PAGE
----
Not sure whether your business counts as a pass-through entity? The IRS recognizes the following entities as eligible for the qualified business income deduction:
Naturally, you must also have qualified business income in the first place. If you formed a company but only make a profit because of dividends or capital gains and losses, you will not qualify for the QBI deduction. Additionally, your total taxable income may determine whether your business qualifies for the deduction.
What if your income is above these limits? You may still qualify for the QBI deduction, but it depends on the nature of your business. Furthermore, the nature of your business may determine whether you qualify for the full 20% QBI deduction or only part of it.
If your business counts as a “specified service trade or business”, such as a doctor, lawyer, actor, financial planner, and so on, you may qualify provided your total taxable income does not hit single or joint filing values of $213,300 or $426,600, respectively. The IRS regulations go into more detail, including explaining how much of the deduction you can take. For many businesses, the deduction’s amount will be based on how much you paying wages to your employees, including yourself, in addition to the total value of any property owned by the business. If the figures are higher, your income technically goes down since some of your profits must be used to pay for those expenses. Thus, you may qualify for more of the QBI deduction.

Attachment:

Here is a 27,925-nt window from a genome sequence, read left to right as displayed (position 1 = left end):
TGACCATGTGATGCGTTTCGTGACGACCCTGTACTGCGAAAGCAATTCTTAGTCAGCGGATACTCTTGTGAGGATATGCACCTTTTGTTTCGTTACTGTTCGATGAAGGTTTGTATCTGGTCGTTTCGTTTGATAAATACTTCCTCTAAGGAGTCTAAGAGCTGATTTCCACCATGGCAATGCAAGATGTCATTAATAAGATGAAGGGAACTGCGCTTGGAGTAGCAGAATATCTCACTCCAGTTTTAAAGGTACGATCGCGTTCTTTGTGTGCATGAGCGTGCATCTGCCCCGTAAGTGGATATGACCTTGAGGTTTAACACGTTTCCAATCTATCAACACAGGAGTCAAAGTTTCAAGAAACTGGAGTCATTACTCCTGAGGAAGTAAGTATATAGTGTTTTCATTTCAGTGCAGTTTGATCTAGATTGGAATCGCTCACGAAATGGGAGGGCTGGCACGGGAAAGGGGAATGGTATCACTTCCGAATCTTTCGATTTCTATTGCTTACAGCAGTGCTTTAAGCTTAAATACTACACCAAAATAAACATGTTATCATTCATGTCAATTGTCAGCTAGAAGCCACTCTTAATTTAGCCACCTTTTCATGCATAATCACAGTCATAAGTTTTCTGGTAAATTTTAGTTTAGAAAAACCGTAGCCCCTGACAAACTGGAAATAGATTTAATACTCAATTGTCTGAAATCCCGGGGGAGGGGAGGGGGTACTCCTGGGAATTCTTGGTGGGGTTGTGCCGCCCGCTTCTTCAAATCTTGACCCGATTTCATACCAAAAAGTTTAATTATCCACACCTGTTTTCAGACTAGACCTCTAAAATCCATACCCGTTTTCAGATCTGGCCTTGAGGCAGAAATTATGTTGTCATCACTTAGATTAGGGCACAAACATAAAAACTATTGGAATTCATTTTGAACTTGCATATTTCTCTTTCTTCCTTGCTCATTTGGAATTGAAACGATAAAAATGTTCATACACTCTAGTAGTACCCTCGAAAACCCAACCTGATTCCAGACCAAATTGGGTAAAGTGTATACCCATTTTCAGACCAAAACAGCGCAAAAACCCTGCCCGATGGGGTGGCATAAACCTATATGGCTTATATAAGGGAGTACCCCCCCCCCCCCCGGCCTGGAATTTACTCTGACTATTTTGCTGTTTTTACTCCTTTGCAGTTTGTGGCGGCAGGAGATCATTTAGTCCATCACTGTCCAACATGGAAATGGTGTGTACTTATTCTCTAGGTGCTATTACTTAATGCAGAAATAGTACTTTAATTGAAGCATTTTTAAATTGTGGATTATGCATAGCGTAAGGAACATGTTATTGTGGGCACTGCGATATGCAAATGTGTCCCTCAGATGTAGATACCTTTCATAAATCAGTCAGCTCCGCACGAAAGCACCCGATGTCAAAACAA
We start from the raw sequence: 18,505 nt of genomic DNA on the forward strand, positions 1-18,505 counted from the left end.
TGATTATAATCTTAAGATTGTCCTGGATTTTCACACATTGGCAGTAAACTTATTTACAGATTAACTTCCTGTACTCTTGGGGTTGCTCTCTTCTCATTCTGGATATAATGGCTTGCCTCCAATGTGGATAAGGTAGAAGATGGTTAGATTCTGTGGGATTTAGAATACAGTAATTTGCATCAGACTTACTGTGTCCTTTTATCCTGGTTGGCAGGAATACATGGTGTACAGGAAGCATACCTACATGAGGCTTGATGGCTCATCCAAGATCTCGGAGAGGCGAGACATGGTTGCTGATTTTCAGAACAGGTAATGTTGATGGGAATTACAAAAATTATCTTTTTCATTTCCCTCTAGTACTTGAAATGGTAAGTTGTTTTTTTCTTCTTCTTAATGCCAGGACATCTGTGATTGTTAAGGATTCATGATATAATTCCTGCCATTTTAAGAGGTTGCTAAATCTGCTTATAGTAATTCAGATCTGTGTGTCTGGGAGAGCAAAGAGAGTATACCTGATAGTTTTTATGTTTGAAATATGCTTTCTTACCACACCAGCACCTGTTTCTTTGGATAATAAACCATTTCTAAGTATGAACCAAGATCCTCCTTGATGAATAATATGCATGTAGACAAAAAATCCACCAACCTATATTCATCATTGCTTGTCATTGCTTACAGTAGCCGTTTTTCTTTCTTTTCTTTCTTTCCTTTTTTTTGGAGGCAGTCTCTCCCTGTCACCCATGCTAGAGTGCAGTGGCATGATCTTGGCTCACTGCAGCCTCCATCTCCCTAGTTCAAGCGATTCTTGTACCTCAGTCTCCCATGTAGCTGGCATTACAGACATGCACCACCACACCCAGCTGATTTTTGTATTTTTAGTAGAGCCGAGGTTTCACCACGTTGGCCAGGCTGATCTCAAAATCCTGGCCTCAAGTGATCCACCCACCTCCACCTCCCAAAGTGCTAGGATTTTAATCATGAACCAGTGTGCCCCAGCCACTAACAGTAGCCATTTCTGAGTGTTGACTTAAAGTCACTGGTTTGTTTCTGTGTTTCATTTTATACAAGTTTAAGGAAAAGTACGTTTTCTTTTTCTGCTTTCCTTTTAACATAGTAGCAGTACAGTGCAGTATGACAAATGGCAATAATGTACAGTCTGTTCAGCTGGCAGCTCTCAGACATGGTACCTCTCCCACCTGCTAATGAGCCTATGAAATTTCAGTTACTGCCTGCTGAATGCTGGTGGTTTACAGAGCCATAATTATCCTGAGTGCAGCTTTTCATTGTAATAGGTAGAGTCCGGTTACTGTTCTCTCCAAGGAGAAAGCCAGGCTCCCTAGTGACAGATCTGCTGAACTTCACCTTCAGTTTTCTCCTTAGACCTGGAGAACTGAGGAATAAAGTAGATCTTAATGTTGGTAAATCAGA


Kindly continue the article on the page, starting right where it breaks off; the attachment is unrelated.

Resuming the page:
If you qualify for it, absolutely. While it’s technically possible that hiring a tax expert to go through your tax return line by line may result in slightly higher savings, most business owners will simply find it easier and more convenient to take the QBI deduction. Remember, the QBI deduction includes all of the major single-line deductions you might otherwise take if you fill out your tax form with an exacting eye for savings. Furthermore, some businesses may even save more by simply taking the 20% QBI deduction than they would by finding individual tax breaks digging through the details of their business and expenses. It’s also typically faster for you to simply determine whether you qualify for the QBI deduction than it is to go through your tax return line by line, looking for potential savings. Our advice? Take the deduction if you qualify and benefit from extra savings on your upcoming tax return.
As you can see, qualified business income is an important metric that all business owners should know. But it’s especially crucial for small business owners since it may determine whether they qualify for the QBI deduction: a major way to save money on their tax returns. Since small businesses typically have thinner margins between profit and loss, saving as much money on taxes as possible is a great way to make sure your business succeeds in the long term. Want to know more about saving money as a small business owner, or need to know where you can get funding for an upcoming expansion or other business needs? Check out Seek Capital today and let us know how we can help your business succeed! Sources: Facts About the Qualified Business Income Deduction | IRS Qualified Business Income Deduction - What Is It & Its Limitations | TaxAct Blog 199A, Qualified Business Income Deduction | IRS QBI Deductions: What You Need to Know | Motley Fool Tax Cuts and Jobs Act, Provision 11011 Section 199A - Qualified Business Income Deduction FAQs | IRS